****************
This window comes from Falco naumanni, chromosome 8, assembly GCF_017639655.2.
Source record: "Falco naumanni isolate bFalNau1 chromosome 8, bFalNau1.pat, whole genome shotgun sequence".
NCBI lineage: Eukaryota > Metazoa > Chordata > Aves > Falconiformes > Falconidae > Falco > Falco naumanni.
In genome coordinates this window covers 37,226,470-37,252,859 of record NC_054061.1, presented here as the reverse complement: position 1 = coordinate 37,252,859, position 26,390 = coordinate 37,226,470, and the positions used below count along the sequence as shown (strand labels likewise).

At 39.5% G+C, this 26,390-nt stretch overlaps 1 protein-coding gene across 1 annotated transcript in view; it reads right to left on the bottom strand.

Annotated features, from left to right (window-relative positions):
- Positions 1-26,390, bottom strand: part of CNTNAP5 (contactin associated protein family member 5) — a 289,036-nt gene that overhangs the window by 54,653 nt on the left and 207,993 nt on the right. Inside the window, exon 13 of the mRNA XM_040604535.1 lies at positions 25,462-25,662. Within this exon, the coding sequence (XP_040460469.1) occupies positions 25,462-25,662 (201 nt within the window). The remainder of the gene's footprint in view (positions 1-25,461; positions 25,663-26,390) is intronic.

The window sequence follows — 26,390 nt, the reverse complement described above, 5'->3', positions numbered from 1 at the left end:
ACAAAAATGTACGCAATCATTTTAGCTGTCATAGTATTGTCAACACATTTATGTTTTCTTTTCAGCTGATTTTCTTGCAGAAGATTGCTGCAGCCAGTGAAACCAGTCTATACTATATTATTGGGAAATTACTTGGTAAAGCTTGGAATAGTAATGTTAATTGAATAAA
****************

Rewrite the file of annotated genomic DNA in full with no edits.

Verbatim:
This window comes from Falco naumanni, chromosome 8, assembly GCF_017639655.2.
Source record: "Falco naumanni isolate bFalNau1 chromosome 8, bFalNau1.pat, whole genome shotgun sequence".
NCBI lineage: Eukaryota > Metazoa > Chordata > Aves > Falconiformes > Falconidae > Falco > Falco naumanni.
In genome coordinates this window covers 37,226,470-37,252,859 of record NC_054061.1, presented here as the reverse complement: position 1 = coordinate 37,252,859, position 26,390 = coordinate 37,226,470, and the positions used below count along the sequence as shown (strand labels likewise).

At 39.5% G+C, this 26,390-nt stretch overlaps 1 protein-coding gene across 1 annotated transcript in view; it reads right to left on the bottom strand.

Annotated features, from left to right (window-relative positions):
- Positions 1-26,390, bottom strand: part of CNTNAP5 (contactin associated protein family member 5) — a 289,036-nt gene that overhangs the window by 54,653 nt on the left and 207,993 nt on the right. Inside the window, exon 13 of the mRNA XM_040604535.1 lies at positions 25,462-25,662. Within this exon, the coding sequence (XP_040460469.1) occupies positions 25,462-25,662 (201 nt within the window). The remainder of the gene's footprint in view (positions 1-25,461; positions 25,663-26,390) is intronic.

The window sequence follows — 26,390 nt, the reverse complement described above, 5'->3', positions numbered from 1 at the left end:
ACAAAAATGTACGCAATCATTTTAGCTGTCATAGTATTGTCAACACATTTATGTTTTCTTTTCAGCTGATTTTCTTGCAGAAGATTGCTGCAGCCAGTGAAACCAGTCTATACTATATTATTGGGAAATTACTTGGTAAAGCTTGGAATAGTAATGTTAATTGAATAAA